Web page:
Triplet Shows Promise in Pediatric Kaposi Sarcoma

Investigators working in Malawi found an association between the combination of vincristine, bleomycin, and etoposide and improved quality of life, overall survival, and event-free survival in children with Kaposi sarcoma

Investigators working in Malawi found an association between the combination of vincristine, bleomycin, and etoposide (VBE) and improved quality of life (QoL), overall survival (OS), and event-free survival (EFS) in children with Kaposi sarcoma (KS).

A total of 56 patients were included in the analysis and 34 children (60.1%) completed all 6 cycles of treatment. Using the Lansky score to assess pre- and posttreatment QoL, 80% (n = 45) of patients reported higher QoL posttreatment. QoL was unchanged for 18% of patients, and 2% of patients reported poorer QoL.

At 12 months, OS was 71% (95% CI, 56-82) and retention, defined as the number children remaining after excluding for death and default, was 60% (95% CI, 45-71). EFS was 50% (95% CI, 36-63). At 24 months’ follow-up, OS was 59% (95% CI, 44-72).

“This study shows that a combination regimen of VBE for treatment of childhood KS in resource-limited settings may improve survival, response to treatment, and quality of life, but numbers were inadequate to confirm significant improvement,” the investigators wrote. “Larger clinical trials of this and other chemotherapy options in pediatric populations would validate treatment guidance.”

KS is an aggressive, multifocal disease arising from vascular and lymphatic endothelial cells involving the skin and visceral organs. It is the second most frequently diagnosed HIV-related malignancy worldwide and the second most common pediatric tumor in sub-Saharan Africa, where HIV and human herpesvirus 8 are endemic. Neither HIV nor widespread KS are curable and treatment is aimed at disease reduction and improving QoL.

Antiretroviral therapy (ART) is the first-line treatment for AIDS-related KS. ART alone may cause long-term regression of lesions and localized lymphadenopathy, and patients with extensive skin involvement and disseminated or systemic disease also receive systemic chemotherapy. Adult guidelines recommend first-line usage of liposomal doxorubicin, which is expensive and difficult to obtain in low-income countries.

There are no data supporting the use of first-line liposomal doxorubicin in children. Furthermore, there are no standard staging criteria or treatment regimens for pediatric KS.

A study of Zimbabwean adults with KS showed that oral etoposide was associated with improved QoL with better psychological outcomes, less social disruption, and fewer side effects than supportive care alone, radiotherapy, or a 3-drug combination of actinomycin-D, vincristine, and bleomycin.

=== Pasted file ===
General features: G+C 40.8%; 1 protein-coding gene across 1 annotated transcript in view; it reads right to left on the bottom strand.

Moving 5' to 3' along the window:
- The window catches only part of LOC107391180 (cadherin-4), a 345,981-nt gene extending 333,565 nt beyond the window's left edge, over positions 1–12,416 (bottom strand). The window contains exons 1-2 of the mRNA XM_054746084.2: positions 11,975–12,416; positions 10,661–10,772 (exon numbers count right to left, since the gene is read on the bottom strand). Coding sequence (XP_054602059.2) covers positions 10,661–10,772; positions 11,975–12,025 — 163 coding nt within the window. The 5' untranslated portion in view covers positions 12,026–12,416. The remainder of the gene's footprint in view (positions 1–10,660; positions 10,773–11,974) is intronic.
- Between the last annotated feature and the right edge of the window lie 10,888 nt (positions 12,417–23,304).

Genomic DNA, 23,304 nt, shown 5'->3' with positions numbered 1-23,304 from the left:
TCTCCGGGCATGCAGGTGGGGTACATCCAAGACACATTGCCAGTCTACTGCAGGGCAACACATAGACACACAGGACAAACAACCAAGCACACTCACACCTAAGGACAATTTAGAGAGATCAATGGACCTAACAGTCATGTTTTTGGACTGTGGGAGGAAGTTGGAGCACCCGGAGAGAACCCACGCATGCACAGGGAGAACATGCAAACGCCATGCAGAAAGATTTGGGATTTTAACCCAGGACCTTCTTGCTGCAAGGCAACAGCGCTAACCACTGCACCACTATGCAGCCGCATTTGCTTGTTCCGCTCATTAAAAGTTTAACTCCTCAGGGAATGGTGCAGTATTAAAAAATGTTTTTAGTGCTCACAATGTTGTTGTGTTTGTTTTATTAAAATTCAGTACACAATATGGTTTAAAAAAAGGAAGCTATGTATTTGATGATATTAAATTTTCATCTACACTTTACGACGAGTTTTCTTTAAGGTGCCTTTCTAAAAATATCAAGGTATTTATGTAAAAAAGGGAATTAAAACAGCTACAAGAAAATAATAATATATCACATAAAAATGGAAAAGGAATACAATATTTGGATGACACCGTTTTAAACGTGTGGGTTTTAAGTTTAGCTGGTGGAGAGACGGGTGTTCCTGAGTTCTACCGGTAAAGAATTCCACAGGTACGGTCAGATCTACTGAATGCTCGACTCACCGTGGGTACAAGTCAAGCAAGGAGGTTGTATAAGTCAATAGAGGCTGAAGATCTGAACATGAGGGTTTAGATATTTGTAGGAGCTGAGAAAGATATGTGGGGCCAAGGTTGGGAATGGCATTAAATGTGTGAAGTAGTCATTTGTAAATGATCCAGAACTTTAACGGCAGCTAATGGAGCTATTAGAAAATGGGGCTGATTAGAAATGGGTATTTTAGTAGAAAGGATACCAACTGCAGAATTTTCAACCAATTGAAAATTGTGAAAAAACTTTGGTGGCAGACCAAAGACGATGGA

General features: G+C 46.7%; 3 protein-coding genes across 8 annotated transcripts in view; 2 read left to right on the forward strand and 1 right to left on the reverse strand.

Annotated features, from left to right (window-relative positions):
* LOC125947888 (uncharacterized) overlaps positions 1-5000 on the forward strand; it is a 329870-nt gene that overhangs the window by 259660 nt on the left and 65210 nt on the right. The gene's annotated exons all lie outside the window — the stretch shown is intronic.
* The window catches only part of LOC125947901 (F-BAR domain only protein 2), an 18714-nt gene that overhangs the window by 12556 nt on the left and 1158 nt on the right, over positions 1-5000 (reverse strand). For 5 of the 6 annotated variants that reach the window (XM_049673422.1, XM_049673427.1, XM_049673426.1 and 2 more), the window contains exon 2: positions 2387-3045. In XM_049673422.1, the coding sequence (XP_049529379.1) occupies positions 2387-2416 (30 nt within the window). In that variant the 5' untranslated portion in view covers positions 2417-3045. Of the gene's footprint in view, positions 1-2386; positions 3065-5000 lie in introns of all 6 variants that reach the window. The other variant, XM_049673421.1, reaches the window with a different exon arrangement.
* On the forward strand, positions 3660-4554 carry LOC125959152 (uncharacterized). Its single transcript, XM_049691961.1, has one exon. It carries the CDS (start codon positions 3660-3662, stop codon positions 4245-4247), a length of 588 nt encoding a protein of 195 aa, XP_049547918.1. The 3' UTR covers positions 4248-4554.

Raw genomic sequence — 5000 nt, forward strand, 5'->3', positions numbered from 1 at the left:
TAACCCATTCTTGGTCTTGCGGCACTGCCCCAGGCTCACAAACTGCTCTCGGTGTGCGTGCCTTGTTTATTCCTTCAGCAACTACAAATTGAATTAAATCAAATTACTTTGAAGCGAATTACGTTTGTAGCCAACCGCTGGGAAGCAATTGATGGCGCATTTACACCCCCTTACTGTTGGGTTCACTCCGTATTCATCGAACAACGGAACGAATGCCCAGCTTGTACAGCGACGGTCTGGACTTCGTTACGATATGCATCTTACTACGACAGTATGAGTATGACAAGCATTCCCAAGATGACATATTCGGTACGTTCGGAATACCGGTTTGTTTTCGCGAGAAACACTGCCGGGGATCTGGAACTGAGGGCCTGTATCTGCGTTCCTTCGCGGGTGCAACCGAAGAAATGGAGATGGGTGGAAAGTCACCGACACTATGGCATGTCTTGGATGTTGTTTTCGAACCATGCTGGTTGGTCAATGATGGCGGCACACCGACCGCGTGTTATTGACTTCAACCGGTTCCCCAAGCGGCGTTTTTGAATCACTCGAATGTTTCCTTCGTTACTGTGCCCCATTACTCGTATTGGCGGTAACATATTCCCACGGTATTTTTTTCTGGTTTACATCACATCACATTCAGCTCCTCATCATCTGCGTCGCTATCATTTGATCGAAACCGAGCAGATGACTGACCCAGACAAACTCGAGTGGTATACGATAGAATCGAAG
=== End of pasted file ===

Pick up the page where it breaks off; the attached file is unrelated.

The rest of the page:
Based on those results, investigators hypothesized that the oral antiangiogenic etoposide took several weeks to be effective, while the vincristine/bleomycin combination worked more quickly. From August 2012 to March 2015, investigators treated Malawian children with KS at the Queen Elizabeth Central Hospital with VBE in an attempt to improve survival. Some patients with treatment failure despite several courses of therapy also received thalidomide.

The median age was 8 years (interquartile range [IQR], 3-12). Forty-eight children (86%) had HIV infection, and 36 (77%) of those patients had received ART for a median duration of 10 months (IQR, 1.6-23.5). Twelve ART-naïve children (23%) commenced ART as soon as possible after diagnosis. The median length of symptoms was 6 months (IQR, 1-12) and most children (93%) presented with a combination of skin lesions.

All eight HIV-negative children (14%) presented with generalized (n = 5) or localized (n = 3) lymphadenopathy.

Eighteen children (32%) had complete response to treatment. Twelve (21%) had partial response, defined as >50% reduction in size of sentinel lesion. Three patients (5%) had stable disease and 7 (12.5%) had no response or disease progression.

The risk for death was 26.4% (95% CI, 16-39) and 13.4% (95% CI 6-24) for default at 12 months. The risk for death at 24 months was 36.1% (95% CI, 24-49) and 21.1% (95% CI, 11-33) for default.

On multivariate analysis, investigators found that only high numbers of treatments were significantly associated with a protective effect from death, loss to follow-up, or an event (hazard ratio [HR] 0.45; 95% CI, 0.30-0.69). For children who completed treatment, previous treatment for tuberculosis was associated with an increased risk for attrition (HR, 3.47; 95% CI, 0.94-12.75).

Macken M, Dale H, Moyo D, et al. Triple therapy of vincristine, bleomycin, and etoposide for children with Kaposi Sarcoma: Results of a study in Malawian children [published online October 8, 2017]. Pediatr Blood Cancer. doi: 10.1002/pbc.26841.